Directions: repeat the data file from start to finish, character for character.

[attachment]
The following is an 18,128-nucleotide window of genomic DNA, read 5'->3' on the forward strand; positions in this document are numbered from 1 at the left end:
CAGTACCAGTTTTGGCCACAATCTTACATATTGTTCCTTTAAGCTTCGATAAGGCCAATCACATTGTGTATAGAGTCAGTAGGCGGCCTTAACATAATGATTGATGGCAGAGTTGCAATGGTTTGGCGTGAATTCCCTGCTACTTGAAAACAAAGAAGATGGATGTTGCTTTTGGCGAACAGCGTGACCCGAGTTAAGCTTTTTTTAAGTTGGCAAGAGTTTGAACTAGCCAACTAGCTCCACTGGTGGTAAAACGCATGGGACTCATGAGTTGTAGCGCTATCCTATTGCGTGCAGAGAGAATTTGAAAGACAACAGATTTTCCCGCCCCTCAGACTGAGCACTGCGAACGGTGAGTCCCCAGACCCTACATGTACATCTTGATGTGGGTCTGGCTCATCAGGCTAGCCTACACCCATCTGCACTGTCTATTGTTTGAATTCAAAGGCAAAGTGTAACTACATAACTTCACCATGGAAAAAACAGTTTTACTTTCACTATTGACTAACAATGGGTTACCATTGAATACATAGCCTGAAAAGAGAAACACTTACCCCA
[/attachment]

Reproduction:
The following is an 18,128-nucleotide window of genomic DNA, read 5'->3' on the forward strand; positions in this document are numbered from 1 at the left end:
CAGTACCAGTTTTGGCCACAATCTTACATATTGTTCCTTTAAGCTTCGATAAGGCCAATCACATTGTGTATAGAGTCAGTAGGCGGCCTTAACATAATGATTGATGGCAGAGTTGCAATGGTTTGGCGTGAATTCCCTGCTACTTGAAAACAAAGAAGATGGATGTTGCTTTTGGCGAACAGCGTGACCCGAGTTAAGCTTTTTTTAAGTTGGCAAGAGTTTGAACTAGCCAACTAGCTCCACTGGTGGTAAAACGCATGGGACTCATGAGTTGTAGCGCTATCCTATTGCGTGCAGAGAGAATTTGAAAGACAACAGATTTTCCCGCCCCTCAGACTGAGCACTGCGAACGGTGAGTCCCCAGACCCTACATGTACATCTTGATGTGGGTCTGGCTCATCAGGCTAGCCTACACCCATCTGCACTGTCTATTGTTTGAATTCAAAGGCAAAGTGTAACTACATAACTTCACCATGGAAAAAACAGTTTTACTTTCACTATTGACTAACAATGGGTTACCATTGAATACATAGCCTGAAAAGAGAAACACTTACCCCA